|A Haitian Midwife
Bien-Amie Guerlie | Class One Graduate
Interview by Nicole White, CPM, volunteer
|Bien Amie Guerlie, MFH Class One Graduate, now works as Clinical Preceptor for Class Five students.|
I had the honor of sitting down to talk with Bien Amie, Ste.Therese staff midwife and preceptor to our current students, about her life and work as a midwife. She is married and the mother of two adopted sons aged 22 and 3 years old. Bien Amie trained as an auxiliary nurse in 2003. She began working at St. Therese that same year. Soon after, Bien Amie joined the first class of Midwives For Haiti, in 2005.
Path to Midwifery
As an auxiliary nurse, Bien Amie felt like her skills were inadequate to address some of the more serious conditions that women were struggling with. She was relieved when she began training to become a midwife.
Impact of Midwives For Haiti
Bien Amie comments that the presence of Midwives For Haiti has greatly increased the skills of birth attendants doing prenatal care, as well as postpartum and post operation care. Bien Amie feels proud to be a part of the decrease in maternal mortality in Haiti, particularly in Hinche. When I asked her why she was drawn to the program, she said she loves being a midwife. She is also glad to have skills necessary to save lives.
Pride of a Midwife
|Bien Amie labors with a patient at Ste. Therese hospital.|
Bien Amie is proudest every time she hands a live baby up to their mother, to see the happy mom. She believes that Midwives For Haiti has had a great impact, and she hopes it grows to help save even more babies and children. Quite simply, she wants to reduce maternal, infant and child morbidity.
Gratitude to U.S. supporters
She is thankful to Midwives For Haiti and wants the supporters of this amazing program to know that God gave them good hearts, so please keep giving and keep praying!
An American Midwife
Patti Lee, CNM | MFH Volunteer
Patti Lee made her first trip to Haiti in 2010. Since then, she has been part of the education of two classes of midwives, on three trips to Hinche. Patti was kind enough to answer some questions we had about her experience as a midwife and her experience with MFH graduate midwives.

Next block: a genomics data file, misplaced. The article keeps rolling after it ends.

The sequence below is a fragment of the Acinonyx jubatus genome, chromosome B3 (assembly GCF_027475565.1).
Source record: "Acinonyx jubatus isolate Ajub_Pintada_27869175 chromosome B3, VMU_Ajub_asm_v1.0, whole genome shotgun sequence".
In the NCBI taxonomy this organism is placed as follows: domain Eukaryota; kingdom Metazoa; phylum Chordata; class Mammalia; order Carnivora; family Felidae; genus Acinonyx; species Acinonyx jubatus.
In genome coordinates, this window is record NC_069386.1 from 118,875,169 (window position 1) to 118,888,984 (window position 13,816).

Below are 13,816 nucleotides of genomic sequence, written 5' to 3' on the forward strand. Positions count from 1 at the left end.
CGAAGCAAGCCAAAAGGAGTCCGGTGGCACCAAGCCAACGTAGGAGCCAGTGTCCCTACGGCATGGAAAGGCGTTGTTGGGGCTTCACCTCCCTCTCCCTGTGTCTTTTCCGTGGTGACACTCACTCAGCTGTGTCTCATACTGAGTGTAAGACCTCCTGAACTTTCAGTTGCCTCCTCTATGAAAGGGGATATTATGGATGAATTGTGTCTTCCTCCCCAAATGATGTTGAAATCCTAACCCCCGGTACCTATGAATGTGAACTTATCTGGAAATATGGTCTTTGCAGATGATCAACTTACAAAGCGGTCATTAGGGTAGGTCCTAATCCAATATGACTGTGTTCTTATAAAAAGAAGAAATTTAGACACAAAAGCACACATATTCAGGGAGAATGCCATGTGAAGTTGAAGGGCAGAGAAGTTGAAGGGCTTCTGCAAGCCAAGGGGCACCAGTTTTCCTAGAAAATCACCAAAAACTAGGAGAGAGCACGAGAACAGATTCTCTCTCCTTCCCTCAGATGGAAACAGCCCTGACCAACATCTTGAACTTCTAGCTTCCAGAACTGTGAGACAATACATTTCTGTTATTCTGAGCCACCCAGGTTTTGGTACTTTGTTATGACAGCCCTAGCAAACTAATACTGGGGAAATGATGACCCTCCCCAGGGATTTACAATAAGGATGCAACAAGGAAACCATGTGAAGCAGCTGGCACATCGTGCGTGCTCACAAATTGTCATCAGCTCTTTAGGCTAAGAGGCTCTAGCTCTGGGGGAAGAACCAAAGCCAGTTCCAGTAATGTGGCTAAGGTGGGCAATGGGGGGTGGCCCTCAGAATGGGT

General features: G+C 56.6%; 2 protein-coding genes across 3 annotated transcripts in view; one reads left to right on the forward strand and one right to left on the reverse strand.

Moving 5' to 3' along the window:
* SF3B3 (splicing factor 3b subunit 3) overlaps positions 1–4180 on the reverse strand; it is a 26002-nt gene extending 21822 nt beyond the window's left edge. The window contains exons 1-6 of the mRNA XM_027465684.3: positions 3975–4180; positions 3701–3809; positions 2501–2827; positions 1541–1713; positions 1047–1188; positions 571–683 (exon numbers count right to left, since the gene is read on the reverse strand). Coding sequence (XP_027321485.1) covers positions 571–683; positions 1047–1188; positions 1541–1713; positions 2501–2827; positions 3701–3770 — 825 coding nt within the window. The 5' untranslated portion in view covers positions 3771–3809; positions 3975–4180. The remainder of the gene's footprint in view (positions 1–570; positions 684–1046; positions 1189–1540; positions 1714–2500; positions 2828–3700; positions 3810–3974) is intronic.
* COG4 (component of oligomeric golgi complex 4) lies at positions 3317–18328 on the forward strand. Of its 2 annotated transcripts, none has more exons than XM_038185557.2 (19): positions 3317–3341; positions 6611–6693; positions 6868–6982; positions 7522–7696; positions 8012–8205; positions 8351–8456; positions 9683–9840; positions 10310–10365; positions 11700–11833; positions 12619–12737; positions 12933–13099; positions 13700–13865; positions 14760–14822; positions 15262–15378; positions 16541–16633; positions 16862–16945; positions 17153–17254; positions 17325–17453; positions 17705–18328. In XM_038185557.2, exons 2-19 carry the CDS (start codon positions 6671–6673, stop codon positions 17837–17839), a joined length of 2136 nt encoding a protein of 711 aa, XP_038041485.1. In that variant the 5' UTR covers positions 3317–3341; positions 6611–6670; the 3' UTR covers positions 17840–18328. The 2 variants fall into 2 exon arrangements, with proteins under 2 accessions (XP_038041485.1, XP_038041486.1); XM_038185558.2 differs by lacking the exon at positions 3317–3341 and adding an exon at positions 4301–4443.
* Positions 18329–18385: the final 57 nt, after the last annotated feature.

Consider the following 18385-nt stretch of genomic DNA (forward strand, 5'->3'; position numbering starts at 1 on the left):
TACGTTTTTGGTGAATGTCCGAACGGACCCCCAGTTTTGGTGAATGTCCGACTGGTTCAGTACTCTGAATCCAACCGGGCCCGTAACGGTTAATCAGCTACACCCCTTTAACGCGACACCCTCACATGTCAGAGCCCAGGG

|Patti Lee, with two graduates and Bien Amie (far right) at Class Three graduation in November, 2010.|
Midwives in Haiti and the U.S.
We all share an abiding trust in birth and a heart open to
giving of ourselves to the women and babies we care for.
We all put ourselves and our own families second to the needs of the woman in labor and we are willing to be completely involved in watchful waiting at all hours. We all study and question and discuss our knowledge and our craft until we are the best we can be.
As individual as we are as women, from dramatically different backgrounds, we share a communal soul and we come to our profession with love. Being midwives is who we are, not only what we do...
...I think back to recently spending a week inCap Haitien with a graduate from 2 years ago. I think she and I shared the same soul.
Pride of a Midwife
I love being a midwife, it sits well with my heart. I am proud of my ability to provide labor support, to convince that vulnerable Mom that she can do this, to lay hands on and massage at the right spot at the right time, to know when to use water and positioning. I guess I am proud of my intuition.
Midwives For Haiti Students
Every experience I have had with a MFH graduate or student has been significant to me. I am in awe of the spirit and knowledge of the practicing graduates and have seen the incredible care they provide on mobile prenatal clinics...
...I held the hand of a student not long ago as she smiled with pride in herself, she the midwife who just safely guided a baby into the world over an intact perineum, facilitated bonding, and delivered the placenta intact. When I looked into her eyes a midwife looked back.
Read the rest of Patti Lee's story on our website.